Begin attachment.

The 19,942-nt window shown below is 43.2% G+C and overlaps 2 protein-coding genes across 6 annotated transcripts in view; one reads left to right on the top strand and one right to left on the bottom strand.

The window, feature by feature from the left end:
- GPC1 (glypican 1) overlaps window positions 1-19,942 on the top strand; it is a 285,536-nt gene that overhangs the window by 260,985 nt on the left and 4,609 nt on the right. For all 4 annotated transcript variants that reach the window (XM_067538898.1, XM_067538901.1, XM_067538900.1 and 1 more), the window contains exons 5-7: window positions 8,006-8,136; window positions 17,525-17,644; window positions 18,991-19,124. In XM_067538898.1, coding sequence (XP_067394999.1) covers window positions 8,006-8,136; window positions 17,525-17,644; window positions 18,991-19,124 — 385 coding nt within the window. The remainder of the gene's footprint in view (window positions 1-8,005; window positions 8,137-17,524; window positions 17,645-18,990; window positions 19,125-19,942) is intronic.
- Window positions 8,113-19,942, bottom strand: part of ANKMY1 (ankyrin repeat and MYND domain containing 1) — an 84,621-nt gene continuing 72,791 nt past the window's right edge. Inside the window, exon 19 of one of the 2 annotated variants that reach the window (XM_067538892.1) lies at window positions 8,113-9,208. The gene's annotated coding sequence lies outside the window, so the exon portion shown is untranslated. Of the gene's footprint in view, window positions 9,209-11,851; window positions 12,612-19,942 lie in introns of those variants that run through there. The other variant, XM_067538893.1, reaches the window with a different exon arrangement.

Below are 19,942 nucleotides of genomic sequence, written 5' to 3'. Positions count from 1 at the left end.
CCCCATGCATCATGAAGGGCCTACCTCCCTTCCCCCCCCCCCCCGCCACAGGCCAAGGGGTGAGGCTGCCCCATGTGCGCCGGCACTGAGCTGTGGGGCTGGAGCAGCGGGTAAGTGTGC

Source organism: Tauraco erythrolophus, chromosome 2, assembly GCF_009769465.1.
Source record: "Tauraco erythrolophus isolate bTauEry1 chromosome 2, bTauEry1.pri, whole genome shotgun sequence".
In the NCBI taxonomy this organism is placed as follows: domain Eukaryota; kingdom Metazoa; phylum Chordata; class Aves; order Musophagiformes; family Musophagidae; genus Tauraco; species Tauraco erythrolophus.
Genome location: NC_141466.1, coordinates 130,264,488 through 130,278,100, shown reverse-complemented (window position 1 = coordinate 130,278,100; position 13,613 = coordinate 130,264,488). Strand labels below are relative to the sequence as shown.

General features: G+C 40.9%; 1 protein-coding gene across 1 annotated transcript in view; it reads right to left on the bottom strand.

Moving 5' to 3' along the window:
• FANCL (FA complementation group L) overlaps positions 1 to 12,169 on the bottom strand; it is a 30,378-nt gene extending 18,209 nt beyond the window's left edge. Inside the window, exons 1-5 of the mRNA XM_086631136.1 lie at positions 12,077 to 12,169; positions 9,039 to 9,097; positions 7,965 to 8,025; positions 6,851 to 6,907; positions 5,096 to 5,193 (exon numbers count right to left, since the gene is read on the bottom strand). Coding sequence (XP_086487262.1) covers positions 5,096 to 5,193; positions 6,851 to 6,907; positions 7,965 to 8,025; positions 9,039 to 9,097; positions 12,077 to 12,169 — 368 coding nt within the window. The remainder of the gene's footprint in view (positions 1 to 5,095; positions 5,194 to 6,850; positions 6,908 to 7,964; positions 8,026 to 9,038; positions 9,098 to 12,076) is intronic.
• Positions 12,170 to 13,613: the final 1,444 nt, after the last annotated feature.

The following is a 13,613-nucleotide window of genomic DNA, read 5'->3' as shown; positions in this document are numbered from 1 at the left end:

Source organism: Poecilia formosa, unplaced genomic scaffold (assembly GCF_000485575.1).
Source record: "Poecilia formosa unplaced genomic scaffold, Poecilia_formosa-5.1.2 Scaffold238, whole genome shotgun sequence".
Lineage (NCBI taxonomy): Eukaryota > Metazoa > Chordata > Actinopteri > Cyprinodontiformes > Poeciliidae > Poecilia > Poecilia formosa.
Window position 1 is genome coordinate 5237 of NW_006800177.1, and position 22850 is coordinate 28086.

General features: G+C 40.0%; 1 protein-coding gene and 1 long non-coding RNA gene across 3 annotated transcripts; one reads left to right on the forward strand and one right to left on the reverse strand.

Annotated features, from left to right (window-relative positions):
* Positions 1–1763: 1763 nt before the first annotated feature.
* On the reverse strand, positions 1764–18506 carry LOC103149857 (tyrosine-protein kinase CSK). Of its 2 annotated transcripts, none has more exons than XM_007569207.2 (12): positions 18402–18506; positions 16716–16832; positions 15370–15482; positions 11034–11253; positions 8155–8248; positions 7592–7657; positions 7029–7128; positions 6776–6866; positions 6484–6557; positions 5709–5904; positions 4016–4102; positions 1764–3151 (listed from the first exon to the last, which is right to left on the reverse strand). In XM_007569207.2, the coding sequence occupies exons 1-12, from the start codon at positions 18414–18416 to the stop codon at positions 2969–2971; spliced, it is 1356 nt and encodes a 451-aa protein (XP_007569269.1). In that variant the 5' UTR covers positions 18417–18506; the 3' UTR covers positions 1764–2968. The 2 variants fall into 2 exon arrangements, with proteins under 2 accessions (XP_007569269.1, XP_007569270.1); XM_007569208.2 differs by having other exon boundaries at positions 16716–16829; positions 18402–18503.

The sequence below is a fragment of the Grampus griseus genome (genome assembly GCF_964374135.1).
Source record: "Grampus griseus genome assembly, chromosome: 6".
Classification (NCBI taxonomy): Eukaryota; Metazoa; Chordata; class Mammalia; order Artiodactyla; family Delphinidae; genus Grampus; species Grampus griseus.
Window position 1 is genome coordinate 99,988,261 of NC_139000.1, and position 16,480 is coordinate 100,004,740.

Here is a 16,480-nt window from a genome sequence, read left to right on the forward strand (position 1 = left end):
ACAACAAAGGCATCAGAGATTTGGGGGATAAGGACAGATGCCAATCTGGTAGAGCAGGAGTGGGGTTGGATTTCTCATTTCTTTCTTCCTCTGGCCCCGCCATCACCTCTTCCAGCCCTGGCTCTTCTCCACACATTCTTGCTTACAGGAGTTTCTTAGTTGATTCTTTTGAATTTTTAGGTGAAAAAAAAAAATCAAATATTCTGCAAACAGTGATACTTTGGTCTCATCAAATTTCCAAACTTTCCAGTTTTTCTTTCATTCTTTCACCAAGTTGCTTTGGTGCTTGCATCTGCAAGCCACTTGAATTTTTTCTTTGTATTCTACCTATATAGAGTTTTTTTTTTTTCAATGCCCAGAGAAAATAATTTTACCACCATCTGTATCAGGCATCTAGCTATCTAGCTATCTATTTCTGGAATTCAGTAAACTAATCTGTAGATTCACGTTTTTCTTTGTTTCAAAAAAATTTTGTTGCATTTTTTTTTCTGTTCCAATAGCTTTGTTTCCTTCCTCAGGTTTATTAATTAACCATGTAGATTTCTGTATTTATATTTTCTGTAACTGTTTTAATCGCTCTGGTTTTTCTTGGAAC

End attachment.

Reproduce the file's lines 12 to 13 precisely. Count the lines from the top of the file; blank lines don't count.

Moving 5' to 3' along the window:
• FANCL (FA complementation group L) overlaps positions 1 to 12,169 on the bottom strand; it is a 30,378-nt gene extending 18,209 nt beyond the window's left edge. Inside the window, exons 1-5 of the mRNA XM_086631136.1 lie at positions 12,077 to 12,169; positions 9,039 to 9,097; positions 7,965 to 8,025; positions 6,851 to 6,907; positions 5,096 to 5,193 (exon numbers count right to left, since the gene is read on the bottom strand). Coding sequence (XP_086487262.1) covers positions 5,096 to 5,193; positions 6,851 to 6,907; positions 7,965 to 8,025; positions 9,039 to 9,097; positions 12,077 to 12,169 — 368 coding nt within the window. The remainder of the gene's footprint in view (positions 1 to 5,095; positions 5,194 to 6,850; positions 6,908 to 7,964; positions 8,026 to 9,038; positions 9,098 to 12,076) is intronic.